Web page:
The Birth of Pizza : From New York to Chicago

Revel Blog | Revel | March 7, 2014 |

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For a simple, satisfying meal on the go, nothing beats a delicious slice of pizza. Pizza’s also ideal for feeding large parties at a bargain price. The same was true of pizza 200 years ago. This versatile, ingredient-laden pie got its start for the exact reasons we love it today: to fill the need for convenient, affordable food that can satisfy everyone from the hungry workaday crowd on their lunch break to a large family sitting around the dinner table.

A Slice of Pizza Lore

While the concept of placing toppings on flatbread dates back to ancient times, modern-day pizza gained momentum in 18th century Naples. Around this time, people learned that tomatoes brought over from Mexico and Central America weren’t poisonous, as they once believed, and used it to top their bread, along with ingredients like cheese, oil, herbs, garlic, and anchovies. According to Discovery Communications, this savory street food became a hit within the crowded neighborhoods of the Naples’ peasant population.

Pizza Travels to the U.S.

Meanwhile, Neapolitans immigrating to U.S. cities like New York, Boston, Chicago, and St. Louis for factory work maintained their pizza-cooking traditions in the New World. Non-Italians developed a taste for the culinary staple, and the first documented U.S. pizzeria, G. Lombardi, opened on Manhattan’s Spring Street in 1905. By the 1930’s, pizzerias were a common sight in the Italian neighborhoods of eastern seaboard cities, which made use of regional ingredients, like clams, for toppings.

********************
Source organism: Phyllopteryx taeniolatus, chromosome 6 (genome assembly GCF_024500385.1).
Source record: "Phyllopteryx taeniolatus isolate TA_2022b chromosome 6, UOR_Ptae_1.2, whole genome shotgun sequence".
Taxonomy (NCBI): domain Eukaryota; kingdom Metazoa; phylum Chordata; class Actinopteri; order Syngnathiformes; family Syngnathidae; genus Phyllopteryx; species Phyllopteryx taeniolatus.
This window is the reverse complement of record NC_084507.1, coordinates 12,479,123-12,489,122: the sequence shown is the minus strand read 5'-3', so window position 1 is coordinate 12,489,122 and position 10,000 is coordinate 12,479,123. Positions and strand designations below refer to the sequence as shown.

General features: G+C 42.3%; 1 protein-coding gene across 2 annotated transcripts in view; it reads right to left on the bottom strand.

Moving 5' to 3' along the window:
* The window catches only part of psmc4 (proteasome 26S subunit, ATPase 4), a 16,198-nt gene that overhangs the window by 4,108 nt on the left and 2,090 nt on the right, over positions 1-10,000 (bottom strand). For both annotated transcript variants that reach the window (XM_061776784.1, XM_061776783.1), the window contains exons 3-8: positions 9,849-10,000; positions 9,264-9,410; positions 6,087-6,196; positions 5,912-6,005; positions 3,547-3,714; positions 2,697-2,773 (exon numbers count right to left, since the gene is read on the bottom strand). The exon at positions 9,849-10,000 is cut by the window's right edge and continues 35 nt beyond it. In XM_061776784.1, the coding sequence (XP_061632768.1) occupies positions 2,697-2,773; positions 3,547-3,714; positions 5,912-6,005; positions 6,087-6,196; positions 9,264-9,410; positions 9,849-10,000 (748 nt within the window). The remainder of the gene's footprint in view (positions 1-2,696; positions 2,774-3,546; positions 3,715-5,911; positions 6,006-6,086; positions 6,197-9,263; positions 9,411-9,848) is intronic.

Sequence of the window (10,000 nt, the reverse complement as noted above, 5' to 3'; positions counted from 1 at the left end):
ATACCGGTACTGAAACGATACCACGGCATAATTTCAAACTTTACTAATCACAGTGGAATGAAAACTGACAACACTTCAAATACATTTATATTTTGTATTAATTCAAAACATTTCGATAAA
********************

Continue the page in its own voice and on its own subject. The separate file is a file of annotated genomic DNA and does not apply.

Evolution of the Deep Dish

In Chicago, entrepreneurs Ike Sewell and Ric Riccardo served a deep dish version of pizza that noticeably strayed from the immigrant version. Pizza lovers did more than adapt to the knife-and-fork style of enjoying their favorite dish. Sewell and Riccardo’s enterprise, Pizzeria Uno, evolved into a global chain of over 200 restaurants known today as Uno Chicago Grill. However, the debate continues over who created the original deep dish recipe, with the staff at Lou Malnati’s Pizzeria and Pizano’s also taking credit.

Beyond Neighborhood Pizza

Pizza expanded beyond the cafes and parlors of Italian neighborhoods after World War II, when it was viewed in line with the hot dog as a fast-food treat. However, it would not be restricted to that image for long, with gourmet varieties and artisan pies adding depth and potential to the many possibilities of the well-loved pizza pie.

For more on pizza, be sure to stop by Revel’s booth at the International Pizza Expo March 24-27 in Las Vegas.